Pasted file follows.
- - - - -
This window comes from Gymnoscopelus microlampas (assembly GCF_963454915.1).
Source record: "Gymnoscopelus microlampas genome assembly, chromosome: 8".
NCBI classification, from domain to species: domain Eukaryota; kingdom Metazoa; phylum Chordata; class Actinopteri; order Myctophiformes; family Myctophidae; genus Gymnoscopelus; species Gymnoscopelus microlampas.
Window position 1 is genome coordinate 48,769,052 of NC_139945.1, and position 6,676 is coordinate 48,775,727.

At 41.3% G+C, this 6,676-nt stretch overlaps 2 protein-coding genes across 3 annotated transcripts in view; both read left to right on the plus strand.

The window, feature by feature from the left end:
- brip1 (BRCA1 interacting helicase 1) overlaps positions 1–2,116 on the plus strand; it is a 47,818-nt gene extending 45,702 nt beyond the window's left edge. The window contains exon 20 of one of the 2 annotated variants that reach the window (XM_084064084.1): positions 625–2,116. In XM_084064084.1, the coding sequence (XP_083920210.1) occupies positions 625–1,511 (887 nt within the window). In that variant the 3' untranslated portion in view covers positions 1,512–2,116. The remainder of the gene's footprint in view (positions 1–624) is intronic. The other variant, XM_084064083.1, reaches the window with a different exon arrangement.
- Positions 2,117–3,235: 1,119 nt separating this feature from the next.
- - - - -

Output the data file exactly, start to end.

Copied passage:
This window comes from Gymnoscopelus microlampas (assembly GCF_963454915.1).
Source record: "Gymnoscopelus microlampas genome assembly, chromosome: 8".
NCBI classification, from domain to species: domain Eukaryota; kingdom Metazoa; phylum Chordata; class Actinopteri; order Myctophiformes; family Myctophidae; genus Gymnoscopelus; species Gymnoscopelus microlampas.
Window position 1 is genome coordinate 48,769,052 of NC_139945.1, and position 6,676 is coordinate 48,775,727.

At 41.3% G+C, this 6,676-nt stretch overlaps 2 protein-coding genes across 3 annotated transcripts in view; both read left to right on the plus strand.

The window, feature by feature from the left end:
- brip1 (BRCA1 interacting helicase 1) overlaps positions 1–2,116 on the plus strand; it is a 47,818-nt gene extending 45,702 nt beyond the window's left edge. The window contains exon 20 of one of the 2 annotated variants that reach the window (XM_084064084.1): positions 625–2,116. In XM_084064084.1, the coding sequence (XP_083920210.1) occupies positions 625–1,511 (887 nt within the window). In that variant the 3' untranslated portion in view covers positions 1,512–2,116. The remainder of the gene's footprint in view (positions 1–624) is intronic. The other variant, XM_084064083.1, reaches the window with a different exon arrangement.
- Positions 2,117–3,235: 1,119 nt separating this feature from the next.